Netflix will reduce stream quality to make sure it doesn't screw Europe's broadband
UPDATED: Probably best not to get pissy about this one.
Netflix has revealed that to make sure that Europe's broadband infrastructure doesn't buckle under the pressure of all of us working from home, it will reduce its streaming bitrates by 25%.
While it was initially assumed that this would mean that you might not be able to watch your favourite shows in 4K (which seems a pretty good compromise given that we are living in unprecedented times right now), Netflix has clarified in a Tweet that this may not actually be the case.
This is a technical change that shouldn't affect the quality of the streaming – you will continue to see content in the quality of your plan (always depending on the connection and the device, as before), so your experience should be the same.— Netflix UK & Ireland (@NetflixUK) March 20, 2020
If it is just a back-end fix, though, then you have to wonder why they weren't doing that in the first place.
The company made the decision this week, noting in a statement to Variety: “Following the discussions between Commissioner Thierry Breton and Reed Hastings - and given the extraordinary challenges raised by the coronavirus - Netflix has decided to begin reducing bit rates across all our streams in Europe for 30 days.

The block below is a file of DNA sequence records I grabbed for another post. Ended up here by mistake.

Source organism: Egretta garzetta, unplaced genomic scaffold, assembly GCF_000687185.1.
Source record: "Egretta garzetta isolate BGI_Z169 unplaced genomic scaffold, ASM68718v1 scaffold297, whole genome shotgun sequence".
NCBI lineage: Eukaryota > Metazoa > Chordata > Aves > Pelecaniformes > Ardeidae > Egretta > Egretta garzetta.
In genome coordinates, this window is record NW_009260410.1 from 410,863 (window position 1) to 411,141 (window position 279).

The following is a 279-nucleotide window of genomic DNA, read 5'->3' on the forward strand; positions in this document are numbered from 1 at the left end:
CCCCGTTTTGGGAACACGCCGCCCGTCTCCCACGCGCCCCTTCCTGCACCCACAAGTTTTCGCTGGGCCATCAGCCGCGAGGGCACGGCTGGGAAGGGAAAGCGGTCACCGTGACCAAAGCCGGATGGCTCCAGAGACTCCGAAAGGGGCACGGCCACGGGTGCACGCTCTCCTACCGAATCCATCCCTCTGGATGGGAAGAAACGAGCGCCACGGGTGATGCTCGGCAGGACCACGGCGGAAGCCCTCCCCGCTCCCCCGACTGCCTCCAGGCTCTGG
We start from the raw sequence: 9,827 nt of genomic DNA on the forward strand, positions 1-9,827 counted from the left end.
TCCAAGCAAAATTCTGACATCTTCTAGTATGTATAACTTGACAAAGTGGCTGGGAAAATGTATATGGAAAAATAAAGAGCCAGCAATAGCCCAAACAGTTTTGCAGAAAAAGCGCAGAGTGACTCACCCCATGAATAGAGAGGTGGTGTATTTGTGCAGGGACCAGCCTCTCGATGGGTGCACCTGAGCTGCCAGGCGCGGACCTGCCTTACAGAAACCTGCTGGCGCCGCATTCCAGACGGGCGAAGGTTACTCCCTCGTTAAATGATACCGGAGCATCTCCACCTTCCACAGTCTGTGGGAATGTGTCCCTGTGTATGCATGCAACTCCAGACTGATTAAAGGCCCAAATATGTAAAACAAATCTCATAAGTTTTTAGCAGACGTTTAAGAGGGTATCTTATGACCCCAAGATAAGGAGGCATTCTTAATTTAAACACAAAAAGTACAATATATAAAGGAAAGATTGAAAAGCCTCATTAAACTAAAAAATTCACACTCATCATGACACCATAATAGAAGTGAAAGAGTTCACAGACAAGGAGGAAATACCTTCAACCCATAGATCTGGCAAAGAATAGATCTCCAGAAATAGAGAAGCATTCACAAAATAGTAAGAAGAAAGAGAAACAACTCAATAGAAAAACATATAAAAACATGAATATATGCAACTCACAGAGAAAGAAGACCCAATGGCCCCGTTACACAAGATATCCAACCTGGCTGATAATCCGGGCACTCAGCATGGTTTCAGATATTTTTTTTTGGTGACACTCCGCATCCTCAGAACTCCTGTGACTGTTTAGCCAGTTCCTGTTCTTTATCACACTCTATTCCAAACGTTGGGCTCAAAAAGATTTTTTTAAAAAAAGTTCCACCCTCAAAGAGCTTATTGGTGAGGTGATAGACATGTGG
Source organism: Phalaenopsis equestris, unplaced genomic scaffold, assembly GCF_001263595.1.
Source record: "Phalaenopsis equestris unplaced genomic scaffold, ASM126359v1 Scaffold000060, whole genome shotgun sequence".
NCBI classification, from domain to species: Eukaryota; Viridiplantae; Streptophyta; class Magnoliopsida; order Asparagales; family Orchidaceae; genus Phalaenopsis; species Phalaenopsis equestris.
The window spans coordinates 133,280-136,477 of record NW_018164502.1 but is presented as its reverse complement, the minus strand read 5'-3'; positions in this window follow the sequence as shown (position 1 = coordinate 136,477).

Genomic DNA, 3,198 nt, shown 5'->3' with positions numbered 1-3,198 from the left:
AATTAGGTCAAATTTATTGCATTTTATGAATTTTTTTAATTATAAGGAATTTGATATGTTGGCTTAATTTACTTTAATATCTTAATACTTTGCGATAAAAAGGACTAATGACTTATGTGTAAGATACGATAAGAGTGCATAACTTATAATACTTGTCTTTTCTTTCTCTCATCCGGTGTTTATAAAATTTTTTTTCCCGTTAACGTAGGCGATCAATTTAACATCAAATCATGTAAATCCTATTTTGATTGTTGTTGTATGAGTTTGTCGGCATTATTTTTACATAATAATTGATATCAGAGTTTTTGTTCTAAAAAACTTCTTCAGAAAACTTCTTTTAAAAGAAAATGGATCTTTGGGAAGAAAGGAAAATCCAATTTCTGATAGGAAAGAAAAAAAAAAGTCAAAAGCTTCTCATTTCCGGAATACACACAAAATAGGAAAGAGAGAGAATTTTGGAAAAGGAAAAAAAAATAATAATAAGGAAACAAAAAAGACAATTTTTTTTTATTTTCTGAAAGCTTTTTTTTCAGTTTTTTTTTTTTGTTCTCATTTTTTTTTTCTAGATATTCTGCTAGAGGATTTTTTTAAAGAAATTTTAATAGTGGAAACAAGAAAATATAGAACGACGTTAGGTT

“We estimate that this will reduce Netflix traffic on European networks by around 25% while also ensuring a good quality service for our members.”
Why is reducing bitrates important? Well, if we are all on a Zoom call to Peter in accounts at the same then that saps up broadband usage and, quite rightly, that is seen as being more important than us getting our binge-watching fix.
And Netflix's usually adaptive bitrates are rather thirsty. Even a standard definition stream will eat up 1GB of data, while if you are watching in HD then that is around 3GB.
This is only a European initiative for now, so anyone in the US and other places can bathe their eyes in 4K goodness. For the (nearly) 52 million Netflix users this will affect, yes there will be a reduction but it should also mean that you will be able to get on with your work, if you are lucky enough to still have a job right now.
We expect other streaming companies to do the same soon. Netflix hasn't revealed if this will mean that, if the quality of streams does drop, it will be offering discounts to those on its highest tier which offers UHD quality content.
- Yes, the picture quality has reduced but these are still the best Netflix TV shows around right now.
This article was updated to reflect Netflix's Tweet about the situation.